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1911 GUIDE ROD

Discussion in 'Uncategorized Threads' started by Loyac, Nov 13, 2007.

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  1. Loyac

    Loyac Member

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    If the full length guide rod is a better design, why was there the need to come up with the short spring guide? Please elaborate. Thanks. John
     
  2. BDodd

    BDodd TS Member

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    John, the only change when I had my gun fitted with a guide rod was that it was much more a PITA to disassemble the gun. I'm of the opinion that guide rods of any length are simply a means to move your cash to his wallet. That's my opinion and I'm sticking with it....Bob Dodd
     
  3. JDinTX

    JDinTX Member

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    Years ago I bought a Haarts mercury and ball bearing filled full length rod and have not looked back. This rod and some light 185Gr reloads has made for fast follow up shots. It's in a Colt Gold Cup and it is a tack driver, although I do not believe the rod makes it more accurate. I think accuracy in a 1911 is all about the barrel and how it is fitted. JD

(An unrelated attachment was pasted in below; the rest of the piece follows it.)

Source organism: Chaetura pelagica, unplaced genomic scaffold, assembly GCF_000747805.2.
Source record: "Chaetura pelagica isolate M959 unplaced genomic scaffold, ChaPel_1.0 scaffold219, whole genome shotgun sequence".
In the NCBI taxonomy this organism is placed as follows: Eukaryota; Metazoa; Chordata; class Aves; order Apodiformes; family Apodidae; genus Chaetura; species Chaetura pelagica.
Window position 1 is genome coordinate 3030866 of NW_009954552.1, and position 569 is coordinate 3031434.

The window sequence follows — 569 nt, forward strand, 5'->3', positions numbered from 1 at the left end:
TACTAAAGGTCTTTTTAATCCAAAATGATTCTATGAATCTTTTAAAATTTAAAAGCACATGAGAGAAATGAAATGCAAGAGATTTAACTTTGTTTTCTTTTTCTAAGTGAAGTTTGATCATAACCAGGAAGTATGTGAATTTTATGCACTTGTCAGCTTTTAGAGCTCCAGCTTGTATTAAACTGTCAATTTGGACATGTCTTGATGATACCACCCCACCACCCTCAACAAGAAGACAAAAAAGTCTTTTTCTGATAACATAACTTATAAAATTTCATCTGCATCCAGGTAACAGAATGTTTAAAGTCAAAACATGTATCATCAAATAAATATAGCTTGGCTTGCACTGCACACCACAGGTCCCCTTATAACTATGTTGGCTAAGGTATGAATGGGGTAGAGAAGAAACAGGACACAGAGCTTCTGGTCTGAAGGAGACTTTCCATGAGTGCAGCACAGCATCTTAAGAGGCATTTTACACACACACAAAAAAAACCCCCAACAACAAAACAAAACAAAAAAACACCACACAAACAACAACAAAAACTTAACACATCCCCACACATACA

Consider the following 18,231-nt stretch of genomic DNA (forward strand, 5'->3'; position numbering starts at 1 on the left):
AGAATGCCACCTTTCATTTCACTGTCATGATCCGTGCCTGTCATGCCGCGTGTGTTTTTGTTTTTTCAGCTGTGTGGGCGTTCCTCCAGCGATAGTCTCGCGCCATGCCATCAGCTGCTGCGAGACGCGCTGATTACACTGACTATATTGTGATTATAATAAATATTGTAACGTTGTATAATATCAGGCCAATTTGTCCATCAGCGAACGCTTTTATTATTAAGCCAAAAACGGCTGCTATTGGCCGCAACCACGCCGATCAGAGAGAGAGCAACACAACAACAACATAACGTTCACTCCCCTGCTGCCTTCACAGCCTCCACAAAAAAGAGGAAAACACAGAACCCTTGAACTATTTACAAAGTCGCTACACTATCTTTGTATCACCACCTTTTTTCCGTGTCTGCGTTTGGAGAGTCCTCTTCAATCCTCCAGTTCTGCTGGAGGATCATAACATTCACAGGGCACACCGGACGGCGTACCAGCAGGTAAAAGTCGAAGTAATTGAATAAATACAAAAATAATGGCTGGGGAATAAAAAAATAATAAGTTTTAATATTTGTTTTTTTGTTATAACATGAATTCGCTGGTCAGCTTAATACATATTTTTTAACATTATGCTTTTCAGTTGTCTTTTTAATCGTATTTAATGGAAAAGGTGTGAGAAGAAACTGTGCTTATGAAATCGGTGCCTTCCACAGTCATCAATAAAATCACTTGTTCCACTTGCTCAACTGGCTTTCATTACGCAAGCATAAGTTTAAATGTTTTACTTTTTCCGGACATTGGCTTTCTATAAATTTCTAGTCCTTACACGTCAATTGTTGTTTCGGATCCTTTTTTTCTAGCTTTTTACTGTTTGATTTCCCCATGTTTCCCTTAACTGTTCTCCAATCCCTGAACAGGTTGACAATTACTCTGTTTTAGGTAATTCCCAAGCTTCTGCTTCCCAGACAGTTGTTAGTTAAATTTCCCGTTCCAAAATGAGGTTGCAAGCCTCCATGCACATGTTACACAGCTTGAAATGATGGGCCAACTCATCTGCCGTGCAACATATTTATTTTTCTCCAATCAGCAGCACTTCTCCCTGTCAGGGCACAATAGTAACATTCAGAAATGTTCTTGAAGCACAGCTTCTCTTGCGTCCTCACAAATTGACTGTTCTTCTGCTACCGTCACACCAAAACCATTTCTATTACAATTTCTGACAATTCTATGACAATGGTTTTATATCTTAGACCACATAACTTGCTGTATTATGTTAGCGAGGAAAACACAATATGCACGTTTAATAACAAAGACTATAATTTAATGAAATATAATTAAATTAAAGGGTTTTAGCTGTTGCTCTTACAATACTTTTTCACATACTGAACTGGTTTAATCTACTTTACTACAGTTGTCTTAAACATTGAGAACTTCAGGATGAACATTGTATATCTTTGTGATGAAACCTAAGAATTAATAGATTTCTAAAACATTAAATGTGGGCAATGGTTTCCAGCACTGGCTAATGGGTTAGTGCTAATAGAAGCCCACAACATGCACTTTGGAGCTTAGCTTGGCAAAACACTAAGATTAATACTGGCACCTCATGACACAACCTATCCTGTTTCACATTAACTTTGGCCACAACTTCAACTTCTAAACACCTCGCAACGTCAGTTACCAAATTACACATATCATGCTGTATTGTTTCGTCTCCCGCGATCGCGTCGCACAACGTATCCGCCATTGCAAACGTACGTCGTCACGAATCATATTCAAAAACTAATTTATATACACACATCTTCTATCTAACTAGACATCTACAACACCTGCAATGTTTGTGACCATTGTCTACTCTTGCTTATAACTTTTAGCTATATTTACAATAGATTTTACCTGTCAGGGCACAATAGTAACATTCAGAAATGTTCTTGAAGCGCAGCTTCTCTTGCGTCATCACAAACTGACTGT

4. mt

    mt Member

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    As i understand it, the full length rod minimizes the chance of the recoil spring kinking (i'm not sure how often this happens but it reportedly does), it adds some weight (which some feel helps get the gun back on target) and might include on some derivations a bit of recoil reduction sparing the gun some impact. It does however make it a little bit tougher to take down, though there are rather quick ways to remove the slide (and its contents) described even with the use of a full length rod.
     
  5. jbmi

    jbmi Well-Known Member

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    I had one installed in my Colt 1911 when I got it, I'll agree with Bob as it caused field stripping it to be more difficult.
    My new S&W 1911 came with a full length spring guide and has no affect on tear down, very easy.